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Future of Retail: Starbucks Reserve Roastery

 

China is home to the world’s largest retail and e-commerce markets. The arrival of new retail, which integrates the offline and online retail experiences, is not only changing the way consumers shop and buy products, but also how they experience brands.

 

In the first of a series exploring the Future of Retail in China, UMS takes a look at Starbucks Reserve Roastery in Shanghai.

 

 

Starbucks Reserve Roastery in Shanghai is the largest Starbucks in the world measuring at 30,000 square feet and the two-level store features in-house roasting facilities, three coffee bars, a special Teavana tea bar, Italian bakery Princi and a host of Starbucks branded accessories and products.

 

The store merges the online and offline brand experiences to provide a destination for consumers and Starbucks fans. Featuring roaming staff members who can place orders via apps, consumers pay using WeChat Pay or AliPay and then receive notifications via the apps to alert them when their coffee is ready for collection.

 

The store also features an augmented reality experience showcasing the in-house roastery facilities. The experience is powered by e-commerce giant Alibaba, which also provides retail links via its Tmall app. Alibaba has also extended its partnership with Starbucks, enabling the coffee giant to launch a virtual store within its ecosystem which includes delivery via its Ele.me service.

 

Starbucks Reserve Roastery is an experience designed to be photographed, filmed and shared. From the artistic features such as a wall of tea boxes and the eye-catching central drum, to the coffee roasting facilities, steam pipes and coffee drums – not to mention the variety of intriguing coffee brewing techniques.

 

When Starbucks first opened the doors of its Reserve Roastery experience in Shanghai, it was met with such high consumer demand that people waited more than two hours in queues just to get inside for a coffee. Since opening its doors, it has become the company’s highest grossing store globally, with its daily sales double the amount an average US store makes in one week. This is significant when you consider that Starbucks already has more than 600 stores in Shanghai.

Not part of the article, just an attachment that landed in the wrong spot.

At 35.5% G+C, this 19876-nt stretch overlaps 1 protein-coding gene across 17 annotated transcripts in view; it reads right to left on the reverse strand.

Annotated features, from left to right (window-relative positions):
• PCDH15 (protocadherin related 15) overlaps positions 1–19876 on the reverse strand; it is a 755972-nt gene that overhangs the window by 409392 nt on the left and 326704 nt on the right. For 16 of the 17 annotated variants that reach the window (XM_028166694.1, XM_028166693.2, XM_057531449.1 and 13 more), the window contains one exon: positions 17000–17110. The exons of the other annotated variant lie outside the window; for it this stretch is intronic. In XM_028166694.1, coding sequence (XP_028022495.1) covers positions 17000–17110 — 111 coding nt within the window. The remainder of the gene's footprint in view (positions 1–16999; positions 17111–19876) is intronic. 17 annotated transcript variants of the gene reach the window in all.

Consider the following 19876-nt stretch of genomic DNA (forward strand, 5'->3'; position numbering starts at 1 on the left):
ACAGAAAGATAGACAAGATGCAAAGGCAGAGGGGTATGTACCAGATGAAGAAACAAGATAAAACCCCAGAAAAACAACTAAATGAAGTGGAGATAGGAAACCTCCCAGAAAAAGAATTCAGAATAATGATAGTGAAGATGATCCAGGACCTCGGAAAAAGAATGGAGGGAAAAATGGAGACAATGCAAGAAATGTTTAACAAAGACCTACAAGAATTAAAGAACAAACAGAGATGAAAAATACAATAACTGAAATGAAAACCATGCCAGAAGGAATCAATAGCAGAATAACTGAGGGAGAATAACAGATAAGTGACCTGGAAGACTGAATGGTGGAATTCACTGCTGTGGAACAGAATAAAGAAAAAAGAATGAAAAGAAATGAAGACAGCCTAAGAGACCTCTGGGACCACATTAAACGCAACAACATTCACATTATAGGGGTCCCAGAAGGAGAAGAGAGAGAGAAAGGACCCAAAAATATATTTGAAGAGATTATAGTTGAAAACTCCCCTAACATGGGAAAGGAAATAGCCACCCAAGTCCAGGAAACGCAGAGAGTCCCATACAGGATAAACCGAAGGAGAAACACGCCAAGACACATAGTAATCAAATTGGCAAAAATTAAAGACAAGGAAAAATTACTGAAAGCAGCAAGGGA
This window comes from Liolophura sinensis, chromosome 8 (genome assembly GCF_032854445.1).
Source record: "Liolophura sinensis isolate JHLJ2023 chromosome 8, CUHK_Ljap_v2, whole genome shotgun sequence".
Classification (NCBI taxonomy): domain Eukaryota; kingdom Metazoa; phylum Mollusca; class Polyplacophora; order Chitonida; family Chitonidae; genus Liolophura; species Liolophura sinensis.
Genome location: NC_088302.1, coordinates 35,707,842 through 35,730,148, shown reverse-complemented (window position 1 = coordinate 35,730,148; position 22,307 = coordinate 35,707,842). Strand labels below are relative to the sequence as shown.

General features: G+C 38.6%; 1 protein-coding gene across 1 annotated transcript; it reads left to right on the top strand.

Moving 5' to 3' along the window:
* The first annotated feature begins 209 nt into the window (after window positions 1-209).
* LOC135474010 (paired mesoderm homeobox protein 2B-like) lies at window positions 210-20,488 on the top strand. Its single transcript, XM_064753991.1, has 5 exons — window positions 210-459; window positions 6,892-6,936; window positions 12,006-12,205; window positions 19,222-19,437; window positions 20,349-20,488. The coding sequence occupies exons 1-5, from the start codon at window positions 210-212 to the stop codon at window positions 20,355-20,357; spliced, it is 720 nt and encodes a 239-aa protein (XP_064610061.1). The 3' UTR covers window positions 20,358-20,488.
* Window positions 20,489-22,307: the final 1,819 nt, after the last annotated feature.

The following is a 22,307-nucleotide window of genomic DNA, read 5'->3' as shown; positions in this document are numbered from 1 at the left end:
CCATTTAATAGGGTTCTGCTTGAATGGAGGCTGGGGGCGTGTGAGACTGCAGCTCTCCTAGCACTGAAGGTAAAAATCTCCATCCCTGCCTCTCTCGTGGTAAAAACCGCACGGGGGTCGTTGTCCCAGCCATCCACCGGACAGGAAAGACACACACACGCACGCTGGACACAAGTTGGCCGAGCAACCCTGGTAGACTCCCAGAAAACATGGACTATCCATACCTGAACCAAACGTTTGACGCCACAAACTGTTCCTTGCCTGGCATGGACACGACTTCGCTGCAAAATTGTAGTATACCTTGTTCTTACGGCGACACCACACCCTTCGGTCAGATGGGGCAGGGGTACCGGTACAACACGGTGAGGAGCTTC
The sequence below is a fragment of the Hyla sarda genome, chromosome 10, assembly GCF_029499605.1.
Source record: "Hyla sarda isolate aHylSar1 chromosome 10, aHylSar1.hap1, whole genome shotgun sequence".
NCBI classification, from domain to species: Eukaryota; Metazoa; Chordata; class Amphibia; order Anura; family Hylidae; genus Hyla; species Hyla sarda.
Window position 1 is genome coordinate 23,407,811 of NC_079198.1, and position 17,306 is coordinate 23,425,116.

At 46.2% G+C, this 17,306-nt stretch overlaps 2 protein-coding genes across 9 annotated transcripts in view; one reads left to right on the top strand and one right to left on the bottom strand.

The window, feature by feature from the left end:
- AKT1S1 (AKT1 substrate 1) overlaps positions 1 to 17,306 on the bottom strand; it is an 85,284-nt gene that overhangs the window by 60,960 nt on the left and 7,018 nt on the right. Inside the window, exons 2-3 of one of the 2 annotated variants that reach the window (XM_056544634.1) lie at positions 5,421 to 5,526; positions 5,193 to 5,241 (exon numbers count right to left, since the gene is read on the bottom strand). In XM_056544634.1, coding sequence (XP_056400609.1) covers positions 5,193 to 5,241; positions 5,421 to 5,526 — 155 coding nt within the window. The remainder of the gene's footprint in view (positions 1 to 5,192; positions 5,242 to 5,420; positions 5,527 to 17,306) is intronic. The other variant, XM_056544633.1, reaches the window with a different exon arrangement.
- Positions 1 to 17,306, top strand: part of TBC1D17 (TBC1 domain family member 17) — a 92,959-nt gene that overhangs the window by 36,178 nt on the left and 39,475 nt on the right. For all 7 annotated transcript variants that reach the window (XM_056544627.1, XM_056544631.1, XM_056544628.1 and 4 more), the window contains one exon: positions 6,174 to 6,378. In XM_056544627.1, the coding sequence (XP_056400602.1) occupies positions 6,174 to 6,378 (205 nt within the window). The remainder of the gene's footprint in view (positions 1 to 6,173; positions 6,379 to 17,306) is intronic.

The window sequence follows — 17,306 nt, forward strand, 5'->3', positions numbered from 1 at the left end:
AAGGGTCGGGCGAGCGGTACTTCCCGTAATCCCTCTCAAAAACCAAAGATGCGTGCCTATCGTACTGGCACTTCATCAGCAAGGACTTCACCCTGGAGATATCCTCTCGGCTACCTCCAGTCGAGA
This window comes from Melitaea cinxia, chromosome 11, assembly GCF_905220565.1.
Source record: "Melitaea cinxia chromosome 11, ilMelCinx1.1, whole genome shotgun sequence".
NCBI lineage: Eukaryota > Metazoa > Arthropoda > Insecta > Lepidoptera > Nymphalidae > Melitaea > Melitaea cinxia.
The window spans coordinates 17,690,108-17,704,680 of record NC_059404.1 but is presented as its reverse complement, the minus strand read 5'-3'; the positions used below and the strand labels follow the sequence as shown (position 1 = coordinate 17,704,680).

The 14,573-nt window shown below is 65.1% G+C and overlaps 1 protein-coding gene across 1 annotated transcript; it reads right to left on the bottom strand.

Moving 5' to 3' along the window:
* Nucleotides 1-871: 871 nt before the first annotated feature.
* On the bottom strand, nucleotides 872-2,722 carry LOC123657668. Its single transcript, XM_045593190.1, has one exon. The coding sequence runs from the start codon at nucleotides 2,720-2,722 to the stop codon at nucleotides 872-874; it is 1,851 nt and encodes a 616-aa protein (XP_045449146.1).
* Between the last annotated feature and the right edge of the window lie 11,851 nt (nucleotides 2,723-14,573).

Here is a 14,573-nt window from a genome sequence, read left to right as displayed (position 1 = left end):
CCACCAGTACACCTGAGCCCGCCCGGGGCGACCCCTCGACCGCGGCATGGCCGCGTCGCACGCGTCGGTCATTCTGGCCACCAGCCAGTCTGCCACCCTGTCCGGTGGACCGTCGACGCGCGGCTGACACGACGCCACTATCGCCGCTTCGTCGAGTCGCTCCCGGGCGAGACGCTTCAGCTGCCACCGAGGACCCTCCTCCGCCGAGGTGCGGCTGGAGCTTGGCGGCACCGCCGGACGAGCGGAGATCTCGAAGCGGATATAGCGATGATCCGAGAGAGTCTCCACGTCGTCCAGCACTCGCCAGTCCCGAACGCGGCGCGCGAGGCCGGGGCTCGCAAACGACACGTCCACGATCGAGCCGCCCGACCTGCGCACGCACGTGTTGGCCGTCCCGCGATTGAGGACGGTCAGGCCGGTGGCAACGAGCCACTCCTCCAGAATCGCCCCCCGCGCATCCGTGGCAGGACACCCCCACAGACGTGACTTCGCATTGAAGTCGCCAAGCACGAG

Starbucks example is one of a number of new retail experiences launching across China, where audiences are lapping up these digitally enabled experiences. New retail is becoming hugely popular across China.  Brands are increasingly working to merge their online and offline experiences to provide customers with a seamless shopping experience.

 

Brand experiences, events, pop-up stores and branded destinations are very popular with Chinese consumers and they provide an excellent way for people to experience and trial new brands.

 

These digitally supported events provide brands with opportunities to connect and engage with consumers via digital and social media channels as well as in the flesh and ensure ongoing relationships.

 

UMS works with companies to help them to engage their brands with Chinese consumers, talk to us to find out how we could help your company grow in China.